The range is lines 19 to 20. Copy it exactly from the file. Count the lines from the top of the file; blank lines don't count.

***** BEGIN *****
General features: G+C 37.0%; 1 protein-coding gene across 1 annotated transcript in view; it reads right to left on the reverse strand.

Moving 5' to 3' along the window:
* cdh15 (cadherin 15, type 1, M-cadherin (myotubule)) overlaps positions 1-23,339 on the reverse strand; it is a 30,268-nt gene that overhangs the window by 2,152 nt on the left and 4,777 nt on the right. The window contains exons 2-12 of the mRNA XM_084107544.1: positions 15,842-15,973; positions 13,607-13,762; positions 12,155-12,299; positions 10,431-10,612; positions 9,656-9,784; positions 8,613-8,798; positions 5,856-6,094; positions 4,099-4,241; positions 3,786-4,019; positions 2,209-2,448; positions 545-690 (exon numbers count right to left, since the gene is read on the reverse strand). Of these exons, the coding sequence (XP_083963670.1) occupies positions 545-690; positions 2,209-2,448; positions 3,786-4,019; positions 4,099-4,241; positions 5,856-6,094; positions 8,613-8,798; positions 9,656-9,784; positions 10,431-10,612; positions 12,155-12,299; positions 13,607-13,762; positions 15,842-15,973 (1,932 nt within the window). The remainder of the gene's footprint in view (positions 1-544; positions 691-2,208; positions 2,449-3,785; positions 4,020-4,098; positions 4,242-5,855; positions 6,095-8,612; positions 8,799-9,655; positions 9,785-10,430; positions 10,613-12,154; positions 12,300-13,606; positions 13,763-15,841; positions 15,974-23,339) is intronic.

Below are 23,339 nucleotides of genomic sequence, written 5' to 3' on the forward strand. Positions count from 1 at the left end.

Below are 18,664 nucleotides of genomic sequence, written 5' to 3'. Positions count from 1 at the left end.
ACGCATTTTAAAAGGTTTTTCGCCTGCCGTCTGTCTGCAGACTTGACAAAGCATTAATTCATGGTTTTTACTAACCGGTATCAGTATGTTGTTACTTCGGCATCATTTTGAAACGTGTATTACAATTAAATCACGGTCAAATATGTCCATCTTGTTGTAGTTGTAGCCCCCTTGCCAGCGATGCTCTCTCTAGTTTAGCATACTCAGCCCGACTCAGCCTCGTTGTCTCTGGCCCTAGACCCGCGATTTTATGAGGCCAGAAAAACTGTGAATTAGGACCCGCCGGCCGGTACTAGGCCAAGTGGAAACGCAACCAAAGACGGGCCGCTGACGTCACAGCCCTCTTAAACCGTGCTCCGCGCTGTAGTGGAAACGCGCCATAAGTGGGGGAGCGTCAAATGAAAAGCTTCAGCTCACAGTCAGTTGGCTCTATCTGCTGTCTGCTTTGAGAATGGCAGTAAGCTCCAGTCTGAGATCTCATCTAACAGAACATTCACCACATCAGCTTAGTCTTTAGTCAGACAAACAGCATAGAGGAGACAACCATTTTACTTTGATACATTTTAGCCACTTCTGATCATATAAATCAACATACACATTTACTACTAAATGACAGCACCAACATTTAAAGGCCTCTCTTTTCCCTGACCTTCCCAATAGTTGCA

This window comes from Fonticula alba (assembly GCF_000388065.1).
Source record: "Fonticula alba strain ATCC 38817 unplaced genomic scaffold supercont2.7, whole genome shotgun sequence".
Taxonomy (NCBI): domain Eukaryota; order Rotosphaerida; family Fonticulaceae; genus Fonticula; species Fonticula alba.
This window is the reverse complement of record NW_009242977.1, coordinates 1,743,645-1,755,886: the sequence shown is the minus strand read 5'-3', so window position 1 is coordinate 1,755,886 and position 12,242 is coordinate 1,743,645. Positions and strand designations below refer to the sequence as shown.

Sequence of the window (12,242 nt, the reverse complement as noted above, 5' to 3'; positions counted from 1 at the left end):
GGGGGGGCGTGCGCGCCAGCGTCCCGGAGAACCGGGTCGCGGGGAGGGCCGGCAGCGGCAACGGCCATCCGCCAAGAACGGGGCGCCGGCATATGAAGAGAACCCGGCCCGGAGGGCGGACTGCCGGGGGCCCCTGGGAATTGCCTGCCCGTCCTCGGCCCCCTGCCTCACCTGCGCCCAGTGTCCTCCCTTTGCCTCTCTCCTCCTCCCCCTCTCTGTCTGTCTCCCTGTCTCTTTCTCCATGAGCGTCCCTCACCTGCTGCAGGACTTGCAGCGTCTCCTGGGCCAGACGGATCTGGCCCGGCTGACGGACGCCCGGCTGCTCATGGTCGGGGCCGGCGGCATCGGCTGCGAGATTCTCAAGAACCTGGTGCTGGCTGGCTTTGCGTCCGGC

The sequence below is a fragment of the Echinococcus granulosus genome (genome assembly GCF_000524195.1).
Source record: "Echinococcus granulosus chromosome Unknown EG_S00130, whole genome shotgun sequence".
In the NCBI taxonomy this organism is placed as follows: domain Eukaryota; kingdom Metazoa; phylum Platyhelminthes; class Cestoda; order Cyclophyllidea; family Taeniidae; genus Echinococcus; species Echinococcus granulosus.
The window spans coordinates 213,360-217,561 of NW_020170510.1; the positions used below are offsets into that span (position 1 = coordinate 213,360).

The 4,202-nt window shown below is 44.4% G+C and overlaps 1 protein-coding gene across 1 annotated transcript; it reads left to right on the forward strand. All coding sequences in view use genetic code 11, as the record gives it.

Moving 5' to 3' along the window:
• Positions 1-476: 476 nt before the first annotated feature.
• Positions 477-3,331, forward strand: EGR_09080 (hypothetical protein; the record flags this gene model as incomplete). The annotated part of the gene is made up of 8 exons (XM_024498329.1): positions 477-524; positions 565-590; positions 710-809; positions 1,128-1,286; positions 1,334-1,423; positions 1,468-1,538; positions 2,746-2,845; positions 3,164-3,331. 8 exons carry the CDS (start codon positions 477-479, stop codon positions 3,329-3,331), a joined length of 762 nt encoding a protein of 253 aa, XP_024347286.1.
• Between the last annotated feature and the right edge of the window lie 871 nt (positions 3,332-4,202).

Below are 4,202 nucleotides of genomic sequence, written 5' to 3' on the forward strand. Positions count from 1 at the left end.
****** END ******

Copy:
• Positions 1-476: 476 nt before the first annotated feature.
• Positions 477-3,331, forward strand: EGR_09080 (hypothetical protein; the record flags this gene model as incomplete). The annotated part of the gene is made up of 8 exons (XM_024498329.1): positions 477-524; positions 565-590; positions 710-809; positions 1,128-1,286; positions 1,334-1,423; positions 1,468-1,538; positions 2,746-2,845; positions 3,164-3,331. 8 exons carry the CDS (start codon positions 477-479, stop codon positions 3,329-3,331), a joined length of 762 nt encoding a protein of 253 aa, XP_024347286.1.